DALLAS -- The Big 12 will unveil an all-new promotional campaign at the Big 12 basketball tournament in Kansas City from March 7-10, commissioner Chuck Neinas told ESPN.com at Wednesday's conference commissioners' meeting.
"We’re in the process of retaining a public relations firm and we’re going to have a major campaign promoting the new Big 12," Neinas said. "We feel that competitively, we take a backseat to no one."
The new campaign would likely revolve around that concept.
"Our record shows that," he said. "You name the sport and we’re there. Football, men’s basketball, women’s basketball, baseball, you name it."
At Big 12 Football Media Days in August, the Big 12 unveiled a branding intitiative focused on the league's new 10-team format and a new slogan: "How We Play," focused on the round-robin, nine-game "One True Champion" scheduling of the slimmed down league.
However, just months after emphasizing that initiative, Texas A&M and Missouri left the league. The $1 million investment with GSD&M, an Austin, Texas,-based marketing firm, was rendered useless.
"I don’t know that they spent it all," Neinas said of the past initiative. "The presidents and chancellors have put aside a substantial budget to help our campaign."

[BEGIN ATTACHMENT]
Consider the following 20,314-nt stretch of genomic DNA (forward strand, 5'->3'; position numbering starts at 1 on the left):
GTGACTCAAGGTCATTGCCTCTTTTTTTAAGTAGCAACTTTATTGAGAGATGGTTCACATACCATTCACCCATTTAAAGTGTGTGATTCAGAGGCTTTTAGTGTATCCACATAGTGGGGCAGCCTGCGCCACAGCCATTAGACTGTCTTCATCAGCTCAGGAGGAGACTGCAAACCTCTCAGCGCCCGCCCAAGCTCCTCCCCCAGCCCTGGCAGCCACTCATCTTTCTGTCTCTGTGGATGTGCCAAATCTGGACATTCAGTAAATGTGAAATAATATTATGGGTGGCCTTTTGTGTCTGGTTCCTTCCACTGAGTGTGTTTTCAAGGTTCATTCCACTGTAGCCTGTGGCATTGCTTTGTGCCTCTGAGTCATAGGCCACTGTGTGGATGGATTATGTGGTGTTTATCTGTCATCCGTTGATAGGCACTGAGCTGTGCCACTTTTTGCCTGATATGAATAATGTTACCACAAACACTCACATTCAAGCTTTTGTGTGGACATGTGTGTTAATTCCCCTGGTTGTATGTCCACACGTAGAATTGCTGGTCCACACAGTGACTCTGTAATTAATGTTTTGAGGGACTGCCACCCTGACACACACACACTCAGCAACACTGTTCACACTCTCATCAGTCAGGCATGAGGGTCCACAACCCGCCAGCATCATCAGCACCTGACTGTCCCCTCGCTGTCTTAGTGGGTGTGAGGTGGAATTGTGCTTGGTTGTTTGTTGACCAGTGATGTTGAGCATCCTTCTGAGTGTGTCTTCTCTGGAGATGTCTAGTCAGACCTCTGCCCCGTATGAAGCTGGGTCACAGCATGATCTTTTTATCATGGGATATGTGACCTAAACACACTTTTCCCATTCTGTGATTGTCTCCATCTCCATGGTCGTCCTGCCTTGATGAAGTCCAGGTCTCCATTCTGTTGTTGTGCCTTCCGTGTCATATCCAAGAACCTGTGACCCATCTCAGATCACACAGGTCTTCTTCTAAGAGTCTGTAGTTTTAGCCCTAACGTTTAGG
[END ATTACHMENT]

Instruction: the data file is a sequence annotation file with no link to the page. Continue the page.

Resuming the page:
Neinas declined to discuss the specifics of how much money would be set aside.
No firm for the campaign has been selected yet, but Neinas said to expect some commemoration in July when TCU and West Virginia officially become the ninth and 10th members of the new Big 12.
The Big 12 plans to have TCU and West Virginia included in the new promotional campaign, however.
"The image has suffered obviously, because of institutions leaving the conference, so we’re going to celebrate the addition of the two new members on July 1st," Neinas said.
Neinas wants to celebrate the success of the Big 12, which recently executed the six-year grant of rights to make it official: The Big 12's 10 current members are in place through the league's next TV negotiations for the first-tier media rights.
A newfound stability and on-field success would be the focus of the new push to promote the Big 12.
"If you look at the preseason prognosticators, you’ll see six of the 10 members of the Big 12 are in the top 25," Neinas said. "I think that’s an indication as to how we’re viewed competitively and we just have to let the nation know that we’re in a good, stable position and everyone is working together to move forward."